SHANGHAI (Reuters) - Foreign companies doing business in China must navigate a business culture in which bribery is rife, finding ways to remove obstacles to expanding in the world’s second-largest economy without running afoul of local or home-country laws.
Especially in areas such as dealing with local officials in charge of permits, it is still common for bribes, whether cash or illegal gifts, to be expected in return for providing the necessary approvals, industry and legal experts say.
For U.S. companies in particular, that means they need to take pains not to run afoul of the Foreign Corrupt Practices Act (FCPA), which bars U.S. firms and others from paying bribes to officials of foreign governments.
“Any industry that you see that is heavily regulated typically is high-risk,” said Meg Utterback, a partner at the law firm King and Wood Mallesons in Shanghai who frequently deals with corporate investigations.
Utterback named health care, construction and energy as examples of industries that fall into that category in China.
INSIDER: China's bribery minefield reut.rs/JqKZ2H
The U.S. Securities and Exchange Commission (SEC) and Department of Justice have stepped up scrutiny into potential violations of the FCPA, especially in countries like China, where state-owned companies are a big force in the economy.
In the latest move, reported by Reuters last week, the SEC has started investigating major U.S. movie studios and their dealings in China, sending letters of inquiry to at least five studios in the past two months including News Corp’s 20th Century Fox, Disney and DreamWorks Animation.
The inquiry involves potential inappropriate payments and how the companies dealt with certain government officials in China, according to a person familiar with the matter.
The film industry in China is heavily regulated, with the government limiting the number of foreign films shown in theatres each year. It eased those controls in February during a U.S. visit by China’s leader-in-waiting, Xi Jinping.
Many of the issues faced by foreign companies in China are similar to those behind allegations of widespread bribery in Mexico by Wal-Mart Stores (WMT.N), the world’s largest retailer, as reported by the New York Times last week.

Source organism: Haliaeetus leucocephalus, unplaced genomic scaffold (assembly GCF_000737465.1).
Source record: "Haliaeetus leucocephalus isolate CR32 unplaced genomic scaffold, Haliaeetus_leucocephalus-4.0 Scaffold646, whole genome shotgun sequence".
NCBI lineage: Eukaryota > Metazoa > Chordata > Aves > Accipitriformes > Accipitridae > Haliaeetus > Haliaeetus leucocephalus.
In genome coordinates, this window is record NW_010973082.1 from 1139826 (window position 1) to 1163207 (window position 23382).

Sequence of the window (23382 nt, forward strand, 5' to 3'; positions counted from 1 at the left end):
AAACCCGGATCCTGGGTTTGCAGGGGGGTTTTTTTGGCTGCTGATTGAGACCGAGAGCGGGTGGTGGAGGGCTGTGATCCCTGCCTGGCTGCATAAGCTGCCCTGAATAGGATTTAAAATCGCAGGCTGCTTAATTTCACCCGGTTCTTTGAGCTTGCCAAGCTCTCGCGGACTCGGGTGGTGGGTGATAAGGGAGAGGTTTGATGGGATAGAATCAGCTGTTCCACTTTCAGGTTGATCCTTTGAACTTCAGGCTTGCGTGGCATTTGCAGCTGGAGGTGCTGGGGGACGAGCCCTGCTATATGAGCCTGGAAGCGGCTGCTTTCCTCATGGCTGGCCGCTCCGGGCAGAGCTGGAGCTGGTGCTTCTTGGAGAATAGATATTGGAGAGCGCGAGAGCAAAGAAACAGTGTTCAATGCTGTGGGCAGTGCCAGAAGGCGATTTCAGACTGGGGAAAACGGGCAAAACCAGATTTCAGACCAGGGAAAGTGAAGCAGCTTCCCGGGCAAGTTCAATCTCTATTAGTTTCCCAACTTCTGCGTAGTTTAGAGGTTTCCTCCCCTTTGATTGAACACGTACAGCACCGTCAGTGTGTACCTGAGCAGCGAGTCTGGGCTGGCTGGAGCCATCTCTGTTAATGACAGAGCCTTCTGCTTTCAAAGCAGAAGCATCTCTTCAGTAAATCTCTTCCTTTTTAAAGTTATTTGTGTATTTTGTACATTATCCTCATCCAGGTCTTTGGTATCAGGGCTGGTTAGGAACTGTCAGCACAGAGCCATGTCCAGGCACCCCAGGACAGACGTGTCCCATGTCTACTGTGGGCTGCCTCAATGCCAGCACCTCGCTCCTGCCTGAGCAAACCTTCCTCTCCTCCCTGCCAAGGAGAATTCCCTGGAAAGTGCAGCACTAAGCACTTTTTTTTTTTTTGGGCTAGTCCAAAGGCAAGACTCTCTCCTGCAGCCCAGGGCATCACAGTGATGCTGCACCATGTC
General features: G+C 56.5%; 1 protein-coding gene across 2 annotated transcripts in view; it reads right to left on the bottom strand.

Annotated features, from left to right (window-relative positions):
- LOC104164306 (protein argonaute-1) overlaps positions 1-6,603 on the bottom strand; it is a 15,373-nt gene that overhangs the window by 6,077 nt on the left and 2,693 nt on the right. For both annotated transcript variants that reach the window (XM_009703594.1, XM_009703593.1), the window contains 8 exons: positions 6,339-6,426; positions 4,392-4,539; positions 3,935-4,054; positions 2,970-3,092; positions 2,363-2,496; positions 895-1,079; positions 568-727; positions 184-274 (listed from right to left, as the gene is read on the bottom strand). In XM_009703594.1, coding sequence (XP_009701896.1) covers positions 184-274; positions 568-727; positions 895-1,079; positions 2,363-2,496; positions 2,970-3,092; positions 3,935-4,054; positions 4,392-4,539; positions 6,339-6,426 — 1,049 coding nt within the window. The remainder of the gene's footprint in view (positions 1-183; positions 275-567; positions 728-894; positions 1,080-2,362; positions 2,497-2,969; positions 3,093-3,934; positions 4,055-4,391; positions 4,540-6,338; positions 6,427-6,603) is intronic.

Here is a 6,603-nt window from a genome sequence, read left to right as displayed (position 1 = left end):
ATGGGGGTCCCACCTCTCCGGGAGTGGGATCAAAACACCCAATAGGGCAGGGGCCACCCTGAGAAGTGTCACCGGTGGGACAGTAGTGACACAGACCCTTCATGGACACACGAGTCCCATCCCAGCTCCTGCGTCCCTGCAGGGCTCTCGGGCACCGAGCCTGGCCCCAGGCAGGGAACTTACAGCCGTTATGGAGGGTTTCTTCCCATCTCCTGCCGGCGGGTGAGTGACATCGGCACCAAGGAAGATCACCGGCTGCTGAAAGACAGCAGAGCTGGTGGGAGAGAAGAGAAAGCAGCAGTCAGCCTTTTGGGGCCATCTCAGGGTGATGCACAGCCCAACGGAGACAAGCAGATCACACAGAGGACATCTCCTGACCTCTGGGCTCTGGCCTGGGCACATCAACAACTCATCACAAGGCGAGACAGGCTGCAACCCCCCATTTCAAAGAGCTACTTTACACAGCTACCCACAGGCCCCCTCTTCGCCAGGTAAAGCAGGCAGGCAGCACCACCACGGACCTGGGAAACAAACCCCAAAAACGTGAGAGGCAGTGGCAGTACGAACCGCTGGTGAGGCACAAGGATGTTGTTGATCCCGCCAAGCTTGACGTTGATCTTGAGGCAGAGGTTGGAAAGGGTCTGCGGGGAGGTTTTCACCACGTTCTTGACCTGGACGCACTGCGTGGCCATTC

Wal-Mart has disclosed an internal investigation into the allegations and said it was cooperating with federal authorities.
“You see the same issues here in terms of getting permits and constant pressure in the market from local competitors,” said Beatrice Schaffrath, a Beijing-based anti-corruption and compliance lawyer.
In one example, cosmetics company Avon Products Inc (AVP.N) in 2008 disclosed that it had opened an internal inquiry into whether its China business, the first foreign company to win a direct-selling license in 2006, had violated the FCPA, and the SEC is now investigating Avon’s China activities.
One specific issue in China is that with so many companies and institutions owned by or linked to the state, there are many people who could be considered government officials under the FCPA who would not be in other countries.
Even doctors at state-run hospitals or employees of state-owned enterprises (SOEs) can be deemed government officials for the purposes of the FCPA, legal experts say.
“It’s very tough, because there are so many quasi-governmental institutions, SOEs and government officials involved in the process of doing business,” Utterback said.
Beyond bribery cases that might gain attention from U.S. authorities, companies also face an uphill battle in preventing commercial bribery, although it is banned by local laws.
Such practices are widespread in areas such as procurement, with people in charge of spending decisions in local companies or government agencies often expecting kickbacks, industry participants say. Some say the problems are worse in less-developed areas of China.
Foreign business people complain in private that uneven enforcement of such rules by local officials puts them at a disadvantage because local companies are often subject to less scrutiny and can do whatever it takes to win contracts.
Faced with such a business culture, there is also the risk of foreign companies’ employees themselves seeking illicit personal gains.
Last week, a former Morgan Stanley (MS.N) executive in China pleaded guilty to conspiring to evade internal controls required by the FCPA and settled related charges with securities regulators, including a permanent bar from the industry.
Garth Peterson, who was a managing director in Morgan Stanley’s real estate investment and fund advisory business, secretly arranged to have millions of dollars paid to himself and a Chinese official and disguised the payments as finder’s fees charged to Morgan Stanley, U.S. regulators said.
Morgan Stanley cooperated in the government’s investigation and was not charged in the case.
There is some reason for optimism that Chinese authorities could take a harder line in cleaning up the rampant corruption, which would eventually make doing business in China less of a minefield of potential problems.
The fall of Bo Xilai, once a rising political star now at the centre of China’s biggest political scandal in decades, has cast a spotlight on the relationships between politicians and business that lubricate much of China’s economy.
“I think you’re going to see a growing trend of increasing attention to the issues by Chinese officials,” said Utterback.
“Clearly there are a lot of forces coming to bear that will probably level the playing field a bit, at least for now.”
Additional reporting by Don Durfee in Beijing; Editing by Matt Driskill